But Minister Mende emphasised that Kinyarwanda speakers are by no means the only people who have joined ethnic militias in Kivu.
 
He says that in each of Kivu’s communities there are youths who get together and say they are going to form a militia to protect their people, and even if their real aims are pillage and rape, they always claim they are protecting their community.
 
This, Mende says, is why the prime minister had called a meeting of community leaders in Goma, to urge them to discourage tribal militias.
 
The M23 are former Congolese soldiers - once aligned with a Rwandan-backed rebel group known as the CNDP.  The mutineers were integrated into the army in a 2009 peace deal. But indications the Congolese government was going to arrest their commander, Bosco Ntaganda, on an International Criminal Court warrant prompted the rebellion in April.

You May Like

Photogallery Americans Celebrate Thanksgiving With Feasts, Festivities

Holiday traditions include turkey dinners, 'turkey trots,' American-style football and New York parade with giant balloons More

Video For Obama, Ferguson Violence is a Personal Issue

With two years left in term, analysts say, president has less to lose by taking conversation on race further More

Video Italian Espresso Expands Into Space

When Italian astronaut Samantha Cristoforetti headed for the ISS, her countrymen worried how she would survive six months drinking only instant coffee More

Featured Videos

Your JavaScript is turned off or you have an old version of Adobe's Flash Player. Get the latest Flash player.
South Africa Sees Male Circumcision as Way to Reduce HIV Infectionsi
X
November 28, 2014 3:31 PM
South Africa remains plagued by AIDS despite massive government and NGO efforts on prevention and life-sustaining Anti-Retro-Viral programs. But the country has opened up another front to reduce new HIV infections: promoting circumcision. Emilie Iob reports for VOA News from a pioneering circumcision center in Orange Farm, Johannesburg.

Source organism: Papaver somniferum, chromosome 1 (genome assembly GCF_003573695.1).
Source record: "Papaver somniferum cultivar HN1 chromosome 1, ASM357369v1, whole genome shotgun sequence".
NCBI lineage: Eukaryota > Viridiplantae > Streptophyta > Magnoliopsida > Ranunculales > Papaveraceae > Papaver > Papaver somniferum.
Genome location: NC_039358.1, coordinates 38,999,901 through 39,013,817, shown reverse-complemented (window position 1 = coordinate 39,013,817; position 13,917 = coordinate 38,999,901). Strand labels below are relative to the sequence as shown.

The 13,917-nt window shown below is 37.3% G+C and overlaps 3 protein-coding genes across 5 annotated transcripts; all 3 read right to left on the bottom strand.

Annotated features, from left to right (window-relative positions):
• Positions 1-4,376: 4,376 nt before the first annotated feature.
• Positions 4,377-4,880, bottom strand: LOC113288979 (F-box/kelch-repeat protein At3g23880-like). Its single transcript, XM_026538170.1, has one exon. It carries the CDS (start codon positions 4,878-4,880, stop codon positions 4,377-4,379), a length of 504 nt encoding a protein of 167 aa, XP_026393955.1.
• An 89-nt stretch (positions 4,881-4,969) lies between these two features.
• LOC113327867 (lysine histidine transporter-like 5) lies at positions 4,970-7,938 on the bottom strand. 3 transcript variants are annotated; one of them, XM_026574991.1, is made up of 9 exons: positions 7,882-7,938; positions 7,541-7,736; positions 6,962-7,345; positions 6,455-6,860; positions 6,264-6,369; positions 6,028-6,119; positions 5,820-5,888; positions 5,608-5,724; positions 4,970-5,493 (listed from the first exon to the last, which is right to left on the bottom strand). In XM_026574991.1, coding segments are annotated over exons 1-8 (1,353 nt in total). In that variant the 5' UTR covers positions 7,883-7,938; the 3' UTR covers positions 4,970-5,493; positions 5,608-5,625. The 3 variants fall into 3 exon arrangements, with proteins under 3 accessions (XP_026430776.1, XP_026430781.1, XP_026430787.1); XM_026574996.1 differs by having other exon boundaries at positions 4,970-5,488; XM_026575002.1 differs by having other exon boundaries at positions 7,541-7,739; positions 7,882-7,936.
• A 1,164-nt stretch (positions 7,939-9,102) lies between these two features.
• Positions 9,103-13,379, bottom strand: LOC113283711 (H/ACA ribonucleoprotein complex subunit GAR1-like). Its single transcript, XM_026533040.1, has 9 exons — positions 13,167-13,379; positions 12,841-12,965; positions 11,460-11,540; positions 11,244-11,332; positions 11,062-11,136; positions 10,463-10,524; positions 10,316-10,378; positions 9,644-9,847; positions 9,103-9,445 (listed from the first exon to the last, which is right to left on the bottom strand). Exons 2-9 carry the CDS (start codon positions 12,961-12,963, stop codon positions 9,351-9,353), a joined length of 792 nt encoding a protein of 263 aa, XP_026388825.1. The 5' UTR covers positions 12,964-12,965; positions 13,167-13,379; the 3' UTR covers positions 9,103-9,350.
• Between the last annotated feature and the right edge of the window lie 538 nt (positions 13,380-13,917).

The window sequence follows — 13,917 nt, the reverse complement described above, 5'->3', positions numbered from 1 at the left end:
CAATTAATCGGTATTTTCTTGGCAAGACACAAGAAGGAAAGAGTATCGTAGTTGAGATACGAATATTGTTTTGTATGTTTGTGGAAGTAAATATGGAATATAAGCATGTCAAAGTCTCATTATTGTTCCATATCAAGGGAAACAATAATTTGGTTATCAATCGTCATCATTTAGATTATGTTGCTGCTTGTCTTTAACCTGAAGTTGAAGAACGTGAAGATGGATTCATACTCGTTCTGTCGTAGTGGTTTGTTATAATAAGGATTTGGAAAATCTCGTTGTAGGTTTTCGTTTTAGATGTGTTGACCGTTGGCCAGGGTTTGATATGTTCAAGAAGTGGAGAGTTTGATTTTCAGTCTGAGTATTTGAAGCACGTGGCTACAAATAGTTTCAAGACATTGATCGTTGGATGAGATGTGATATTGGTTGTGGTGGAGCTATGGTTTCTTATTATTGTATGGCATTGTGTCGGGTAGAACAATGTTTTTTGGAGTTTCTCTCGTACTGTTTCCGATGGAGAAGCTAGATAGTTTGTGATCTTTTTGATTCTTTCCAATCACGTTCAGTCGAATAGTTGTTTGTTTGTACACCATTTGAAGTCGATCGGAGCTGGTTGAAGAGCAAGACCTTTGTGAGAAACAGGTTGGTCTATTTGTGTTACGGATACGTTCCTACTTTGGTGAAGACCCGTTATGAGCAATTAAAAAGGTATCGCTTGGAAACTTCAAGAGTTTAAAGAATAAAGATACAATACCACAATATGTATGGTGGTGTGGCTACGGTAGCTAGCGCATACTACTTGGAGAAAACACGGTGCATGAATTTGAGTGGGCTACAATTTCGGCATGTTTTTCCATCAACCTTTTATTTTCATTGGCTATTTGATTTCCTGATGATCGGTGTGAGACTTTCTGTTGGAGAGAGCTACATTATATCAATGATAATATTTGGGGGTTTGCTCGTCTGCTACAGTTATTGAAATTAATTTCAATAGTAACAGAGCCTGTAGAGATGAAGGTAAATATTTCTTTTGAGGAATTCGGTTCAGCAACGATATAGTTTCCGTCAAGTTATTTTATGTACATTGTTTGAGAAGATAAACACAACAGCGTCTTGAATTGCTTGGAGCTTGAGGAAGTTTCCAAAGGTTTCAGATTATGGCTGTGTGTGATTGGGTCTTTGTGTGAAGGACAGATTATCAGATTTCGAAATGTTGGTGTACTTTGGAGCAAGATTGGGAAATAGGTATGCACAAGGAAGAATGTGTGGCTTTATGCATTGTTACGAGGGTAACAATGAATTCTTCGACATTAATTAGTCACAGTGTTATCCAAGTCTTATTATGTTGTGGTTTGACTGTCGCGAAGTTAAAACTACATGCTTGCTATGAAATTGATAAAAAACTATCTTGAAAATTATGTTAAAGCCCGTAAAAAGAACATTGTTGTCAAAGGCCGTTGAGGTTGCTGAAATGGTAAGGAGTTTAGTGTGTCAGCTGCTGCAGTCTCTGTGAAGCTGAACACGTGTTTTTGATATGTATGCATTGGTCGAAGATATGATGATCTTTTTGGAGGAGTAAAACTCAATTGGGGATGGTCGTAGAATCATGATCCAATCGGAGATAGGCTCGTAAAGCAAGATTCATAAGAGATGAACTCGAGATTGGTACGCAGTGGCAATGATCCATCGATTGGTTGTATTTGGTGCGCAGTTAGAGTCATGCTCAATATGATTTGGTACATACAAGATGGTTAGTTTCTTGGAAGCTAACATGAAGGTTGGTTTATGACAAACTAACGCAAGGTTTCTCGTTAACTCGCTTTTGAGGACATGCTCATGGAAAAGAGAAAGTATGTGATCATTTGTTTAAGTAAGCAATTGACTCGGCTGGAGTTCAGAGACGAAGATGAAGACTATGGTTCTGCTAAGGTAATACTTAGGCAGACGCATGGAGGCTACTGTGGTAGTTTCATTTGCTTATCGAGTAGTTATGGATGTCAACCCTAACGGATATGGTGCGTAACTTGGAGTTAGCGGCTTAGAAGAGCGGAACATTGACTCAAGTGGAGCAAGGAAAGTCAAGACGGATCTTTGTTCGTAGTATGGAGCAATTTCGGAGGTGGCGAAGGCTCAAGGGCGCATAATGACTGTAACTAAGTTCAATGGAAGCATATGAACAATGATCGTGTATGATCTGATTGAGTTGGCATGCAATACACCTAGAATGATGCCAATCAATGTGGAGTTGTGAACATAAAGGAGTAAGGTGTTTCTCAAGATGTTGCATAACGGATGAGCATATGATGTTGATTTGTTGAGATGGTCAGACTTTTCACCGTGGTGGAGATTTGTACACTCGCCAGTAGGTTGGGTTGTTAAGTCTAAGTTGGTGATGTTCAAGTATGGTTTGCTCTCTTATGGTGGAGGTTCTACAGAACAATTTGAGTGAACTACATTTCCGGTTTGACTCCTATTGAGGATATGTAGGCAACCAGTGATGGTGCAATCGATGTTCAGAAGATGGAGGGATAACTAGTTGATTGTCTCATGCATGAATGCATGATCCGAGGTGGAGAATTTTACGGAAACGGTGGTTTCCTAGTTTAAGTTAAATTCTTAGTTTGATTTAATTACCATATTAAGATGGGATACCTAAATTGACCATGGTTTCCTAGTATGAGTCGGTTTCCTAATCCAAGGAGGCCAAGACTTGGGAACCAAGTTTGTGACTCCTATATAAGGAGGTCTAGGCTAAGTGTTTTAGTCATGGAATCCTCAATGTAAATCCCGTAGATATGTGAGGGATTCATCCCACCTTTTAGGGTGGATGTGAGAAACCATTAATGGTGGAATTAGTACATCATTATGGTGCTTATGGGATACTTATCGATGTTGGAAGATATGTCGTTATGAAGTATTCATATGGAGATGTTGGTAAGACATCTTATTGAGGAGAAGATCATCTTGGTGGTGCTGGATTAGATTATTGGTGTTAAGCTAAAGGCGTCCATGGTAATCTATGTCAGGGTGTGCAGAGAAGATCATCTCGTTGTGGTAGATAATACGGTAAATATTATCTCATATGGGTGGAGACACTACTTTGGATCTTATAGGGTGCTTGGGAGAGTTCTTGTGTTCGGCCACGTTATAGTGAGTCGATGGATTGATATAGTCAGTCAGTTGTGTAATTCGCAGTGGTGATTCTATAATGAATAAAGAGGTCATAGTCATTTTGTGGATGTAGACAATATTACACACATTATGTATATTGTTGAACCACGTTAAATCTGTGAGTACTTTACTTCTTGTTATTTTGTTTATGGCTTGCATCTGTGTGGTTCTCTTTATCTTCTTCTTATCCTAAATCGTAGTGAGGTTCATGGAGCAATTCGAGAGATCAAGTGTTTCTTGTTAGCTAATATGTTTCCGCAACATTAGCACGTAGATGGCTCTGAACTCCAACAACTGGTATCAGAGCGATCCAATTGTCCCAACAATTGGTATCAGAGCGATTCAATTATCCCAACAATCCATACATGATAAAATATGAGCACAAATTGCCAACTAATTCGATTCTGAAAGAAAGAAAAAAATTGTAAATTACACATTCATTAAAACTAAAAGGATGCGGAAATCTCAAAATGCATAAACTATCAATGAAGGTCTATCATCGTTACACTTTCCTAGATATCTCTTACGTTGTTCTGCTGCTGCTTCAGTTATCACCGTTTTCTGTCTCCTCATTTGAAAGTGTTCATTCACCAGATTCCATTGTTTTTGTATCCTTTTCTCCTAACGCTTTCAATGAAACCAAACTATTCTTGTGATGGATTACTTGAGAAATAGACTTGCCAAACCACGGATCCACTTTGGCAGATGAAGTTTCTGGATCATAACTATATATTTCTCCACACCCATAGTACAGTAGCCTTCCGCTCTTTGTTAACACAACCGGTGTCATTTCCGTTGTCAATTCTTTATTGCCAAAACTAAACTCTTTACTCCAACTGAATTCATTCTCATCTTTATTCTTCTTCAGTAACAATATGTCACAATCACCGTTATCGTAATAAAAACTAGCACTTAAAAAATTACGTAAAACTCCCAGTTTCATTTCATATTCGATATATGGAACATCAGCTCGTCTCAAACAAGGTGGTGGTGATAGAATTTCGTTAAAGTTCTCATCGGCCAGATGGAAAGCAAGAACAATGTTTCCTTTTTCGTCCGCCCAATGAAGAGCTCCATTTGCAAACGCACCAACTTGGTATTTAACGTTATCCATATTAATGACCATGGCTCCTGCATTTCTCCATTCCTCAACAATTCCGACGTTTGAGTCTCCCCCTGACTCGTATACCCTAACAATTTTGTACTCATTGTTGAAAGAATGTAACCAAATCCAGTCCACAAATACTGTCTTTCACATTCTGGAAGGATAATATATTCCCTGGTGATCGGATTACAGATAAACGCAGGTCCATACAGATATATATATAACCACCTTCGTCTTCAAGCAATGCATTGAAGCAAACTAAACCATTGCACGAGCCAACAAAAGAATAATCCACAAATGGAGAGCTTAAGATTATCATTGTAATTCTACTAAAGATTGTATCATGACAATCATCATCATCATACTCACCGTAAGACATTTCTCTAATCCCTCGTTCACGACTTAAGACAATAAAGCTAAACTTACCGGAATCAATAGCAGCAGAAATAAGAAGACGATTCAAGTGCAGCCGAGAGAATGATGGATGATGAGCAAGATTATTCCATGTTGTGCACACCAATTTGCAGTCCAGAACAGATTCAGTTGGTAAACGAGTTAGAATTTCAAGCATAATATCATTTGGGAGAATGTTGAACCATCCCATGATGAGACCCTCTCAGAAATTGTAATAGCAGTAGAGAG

Video

Video South Africa Sees Male Circumcision as Way to Reduce HIV Infections

South Africa remains plagued by AIDS despite massive government and NGO efforts on prevention and life-sustaining Anti-Retro-Viral programs. But the country has opened up another front to reduce new HIV infections: promoting circumcision. Emilie Iob reports for VOA News from a pioneering circumcision center in Orange Farm, Johannesburg.
Video

Video To Make A Living, Nairobi Street Vendors Face Legal Hurdles, Physical Violence

The Nairobi City Council has been accused of brutality in dealing with hawkers in the Central Business District - in order to stop them from illegally selling their wares on the streets. Lenny Ruvaga has more for VOA News from the Kenyan capital.
Video

Video For Obama, Ferguson Violence is a Personal Issue

Throughout the crisis in Ferguson, Missouri, President Barack Obama has urged calm, restraint and respect for the rule of law. But the events in Ferguson have prompted him to call — more openly than he has before — for profound changes to end the racism and distrust that he believes still exists between whites and blacks in the United States. VOA White House correspondent Luis Ramirez reports.
Video

Video Online Magazine Gets Kids Discussing Big Questions